Donald Trump claims that Ted Cruz is copying his idea of building a border fence, but the reality may be the opposite.  First, here's what Trump says:

Well, first of all, his plan just happened, OK? In fact, I was watching the other day. And I was watching Ted talk. And he said, 'We will build a wall.' The first time I've ever heard him say it," he continued. "And my wife, who was sitting next to me, said, 'Oh, look. He's copying what you've been saying for a long period of time.'" 

But if we go back to May 9, 2013, we find that Ted Cruz was not only speaking in favor of a border fence, but pushing hard for it legislatively:

 A Senate committee rejected an immigration-legislation amendment offered by Sen. Ted Cruz today that would have added significant security resources along the U.S.-Mexico border.

The amendment proposed tripling the number of Border Patrol agents stationed along the U.S.-Mexico border and quadrupling equipment, “including cameras, sensors, drones and helicopters,” within three years. And the 700 miles of border fence required by a 2006 law would need to be finished.

And what was Donald Trump talking about during this time?  Not a border fence, that's for sure.  Instead, just a few months earlier, Trump was saying that Mitt Romney's self-deportation program was "mean-spirited," further adding:

The GOP has to develop a comprehensive policy “to take care of this incredible problem that we have with respect to immigration, with respect to people wanting to be wonderful productive citizens of this country,” Trump says. 

In fact, as recently as June of 2015, Trump was still talking about amnesty for illegal aliens:

You don't have to go back far to find a pro-amnesty statement from the No. 1 defender of deportation. At the end of June, speaking to the press in Chicago and after saying he "heard you probably have 30 million" illegal aliens in America, Trump contended:

"You have to give them a path, and you have to make it possible for them to succeed. You have to do that. But the bad ones, and there are bad ones, you have to get out, and you have to get them out fast."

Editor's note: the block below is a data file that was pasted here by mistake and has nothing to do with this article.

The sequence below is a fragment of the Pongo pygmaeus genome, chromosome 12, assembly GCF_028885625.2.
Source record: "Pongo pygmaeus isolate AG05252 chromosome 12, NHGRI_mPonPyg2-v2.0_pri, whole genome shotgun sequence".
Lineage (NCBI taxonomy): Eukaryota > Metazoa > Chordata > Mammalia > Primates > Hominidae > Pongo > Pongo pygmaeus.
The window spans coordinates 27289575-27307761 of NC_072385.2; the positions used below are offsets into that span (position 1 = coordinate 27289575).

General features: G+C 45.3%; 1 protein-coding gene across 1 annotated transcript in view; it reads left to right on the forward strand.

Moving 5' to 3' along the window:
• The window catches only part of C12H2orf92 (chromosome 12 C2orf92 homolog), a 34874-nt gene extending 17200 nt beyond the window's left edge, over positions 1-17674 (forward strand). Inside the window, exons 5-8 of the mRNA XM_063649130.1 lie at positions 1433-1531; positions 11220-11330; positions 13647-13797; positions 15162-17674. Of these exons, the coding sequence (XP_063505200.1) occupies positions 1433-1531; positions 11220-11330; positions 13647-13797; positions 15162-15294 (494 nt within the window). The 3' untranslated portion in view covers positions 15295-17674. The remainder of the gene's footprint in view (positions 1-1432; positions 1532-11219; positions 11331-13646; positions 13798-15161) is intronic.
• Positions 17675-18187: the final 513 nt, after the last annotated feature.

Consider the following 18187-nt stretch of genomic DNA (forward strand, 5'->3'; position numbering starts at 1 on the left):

That's "path" as in "path to citizenship," not a path to exit the country via our southern border. And it's clear he was referring to the bulk of the millions of aliens. The "bad ones" he would deport he depicts as a minority of the illegals. How small a minority is wide open to speculation

So if you go back in time, it was Cruz, not Trump, who first pushed a border fence not just with rhetoric, but with legislation, and it was Trump who started talking about the need for a border fence after Cruz started pushing for it.  Because up to then, Trump was a pro-amnesty liberal democrat.

That's the problem with criticizing the history of other candidates when your own history of conservatism goes back only six months.  Cruz has not had a perfect history on immigration – he has pushed increased H1-B visas in the past, for example – but he has never pushed amnesty for illegal aliens as Trump did.

So Cruz, who was pushing the idea of a border fence while Trump was still a pro-amnesty liberal democrat, was the first to bring this idea to the forefront, and Trump came later.  Trump criticizing Cruz on his history regarding border security is just as ironic as criticizing Cruz for not being sufficiently religious.

Exit question: When Ted Cruz comes home, do you think his wife says, "I saw Donald Trump on TV talking about a border fence, and he sounded just like you"?

This article was written by Ed Straker, senior writer of NewsMachete.com, the conservative news site.